The mindless happiness of the fat woman annoyed her almost as much as the constant dripping. Both equally insulting to her in her present state. She didn’t actually know that the woman was fat,as she couldn’t open her eyes, but she sounded fat. She had the rapid breathing of someone who tires easily and her step was heavier than that of the doctor who smelled of vanilla-flavored cigars who checked in on her every day or so.
She hoped the doctor would notice the dripping sound, but he never spent more than two minutes in her room. Not much to see in a catatonic patient. That was how they spoke of her, catatonic, unresponsive to treatment. Actually, it was a good thing that they stopped treating her, electroconvulsive therapy was pure hell and she could not scream or tell them to stop. Even is she could somehow make her muscles work, force her wounded vocal chords to at least whisper, what would be the point? Didn’t help her at all when she screamed and screamed, begging the man to stop doing all those things to her. He heard her all right, but he didn’t stop, not the first night, not the second one. Only the third night, when he came running down the stairs and he was so agitated. He did not touch her that night, he was too busy wiping every surface with a filthy cloth that left oily trails all over the table and the headboard. She knew what he was doing, he was leaving. She was terrified she was going to die there, chained to the bed that now stank of blood, sweat and piss. And she begged him to free her, take her with him if he must, whatever, ‘just don’t leave me here!’ That’s when he chocked her, his fat fingers crushing her windpipe. He left her for dead and now these people take her for dead, too. Locked in her own mind, just her and the dripping water.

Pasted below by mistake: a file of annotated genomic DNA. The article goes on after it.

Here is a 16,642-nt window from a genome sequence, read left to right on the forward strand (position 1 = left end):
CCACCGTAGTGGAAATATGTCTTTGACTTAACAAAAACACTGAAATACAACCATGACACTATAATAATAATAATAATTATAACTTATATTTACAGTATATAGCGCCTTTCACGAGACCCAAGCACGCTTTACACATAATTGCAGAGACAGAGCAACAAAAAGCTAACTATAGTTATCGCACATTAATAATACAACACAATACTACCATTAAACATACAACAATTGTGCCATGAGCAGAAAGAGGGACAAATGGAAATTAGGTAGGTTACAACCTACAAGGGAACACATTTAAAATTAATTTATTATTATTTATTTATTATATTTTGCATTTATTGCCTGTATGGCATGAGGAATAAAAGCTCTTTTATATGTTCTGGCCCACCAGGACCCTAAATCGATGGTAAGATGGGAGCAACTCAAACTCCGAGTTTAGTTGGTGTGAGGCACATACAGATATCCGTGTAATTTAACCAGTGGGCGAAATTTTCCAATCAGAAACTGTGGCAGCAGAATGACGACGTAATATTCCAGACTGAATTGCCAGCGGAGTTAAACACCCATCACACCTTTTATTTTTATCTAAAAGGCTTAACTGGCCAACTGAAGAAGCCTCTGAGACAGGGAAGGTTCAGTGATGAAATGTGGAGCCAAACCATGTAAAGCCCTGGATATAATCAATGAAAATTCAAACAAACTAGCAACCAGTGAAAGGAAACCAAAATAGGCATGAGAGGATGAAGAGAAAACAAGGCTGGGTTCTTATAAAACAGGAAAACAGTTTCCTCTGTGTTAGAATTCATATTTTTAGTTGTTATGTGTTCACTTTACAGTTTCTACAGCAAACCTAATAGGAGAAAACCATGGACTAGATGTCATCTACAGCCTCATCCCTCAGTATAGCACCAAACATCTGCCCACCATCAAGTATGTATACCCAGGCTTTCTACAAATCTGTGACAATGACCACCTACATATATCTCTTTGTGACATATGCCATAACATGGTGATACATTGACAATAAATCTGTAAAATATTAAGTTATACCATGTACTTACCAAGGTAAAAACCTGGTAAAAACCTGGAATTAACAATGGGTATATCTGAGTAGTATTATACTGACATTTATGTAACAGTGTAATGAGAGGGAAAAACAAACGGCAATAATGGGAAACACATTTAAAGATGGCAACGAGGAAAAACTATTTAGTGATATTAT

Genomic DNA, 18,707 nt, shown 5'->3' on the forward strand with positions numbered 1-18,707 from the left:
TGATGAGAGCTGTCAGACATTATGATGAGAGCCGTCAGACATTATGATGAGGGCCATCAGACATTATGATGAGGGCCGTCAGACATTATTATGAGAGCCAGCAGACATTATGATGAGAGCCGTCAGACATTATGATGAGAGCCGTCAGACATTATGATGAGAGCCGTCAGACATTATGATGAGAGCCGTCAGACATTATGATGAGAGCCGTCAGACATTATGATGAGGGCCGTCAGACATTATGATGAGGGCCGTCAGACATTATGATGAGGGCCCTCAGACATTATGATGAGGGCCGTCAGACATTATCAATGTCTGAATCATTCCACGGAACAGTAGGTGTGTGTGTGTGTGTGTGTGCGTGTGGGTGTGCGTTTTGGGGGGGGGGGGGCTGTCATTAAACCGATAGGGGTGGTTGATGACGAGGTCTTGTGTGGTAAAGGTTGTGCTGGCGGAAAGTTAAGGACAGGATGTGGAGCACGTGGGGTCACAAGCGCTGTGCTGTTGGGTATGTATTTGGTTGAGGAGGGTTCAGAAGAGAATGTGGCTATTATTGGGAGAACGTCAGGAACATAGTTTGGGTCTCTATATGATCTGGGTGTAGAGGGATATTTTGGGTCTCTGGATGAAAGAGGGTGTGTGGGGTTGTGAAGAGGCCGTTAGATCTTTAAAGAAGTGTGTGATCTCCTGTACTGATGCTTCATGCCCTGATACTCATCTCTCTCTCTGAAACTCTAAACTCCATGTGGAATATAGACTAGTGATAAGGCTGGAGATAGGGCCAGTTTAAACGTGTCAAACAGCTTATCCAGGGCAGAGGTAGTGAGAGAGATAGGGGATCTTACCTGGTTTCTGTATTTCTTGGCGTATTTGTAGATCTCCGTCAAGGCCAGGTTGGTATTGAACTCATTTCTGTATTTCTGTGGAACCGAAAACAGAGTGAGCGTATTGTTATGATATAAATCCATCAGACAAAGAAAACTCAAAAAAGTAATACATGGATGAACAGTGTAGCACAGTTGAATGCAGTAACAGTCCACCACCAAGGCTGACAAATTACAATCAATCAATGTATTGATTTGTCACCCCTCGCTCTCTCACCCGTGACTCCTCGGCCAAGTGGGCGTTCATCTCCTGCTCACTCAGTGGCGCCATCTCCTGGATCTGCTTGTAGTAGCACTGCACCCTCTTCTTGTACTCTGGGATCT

The first thing you learn in this place is to read the mark on the door. There’s rooms where you can walk in without worry and there’s other rooms you must check through the peephole first, because some of them are damn sneaky and they could jump on you when you least expect them to. In fact, you’re supposed to expect them to at any given time.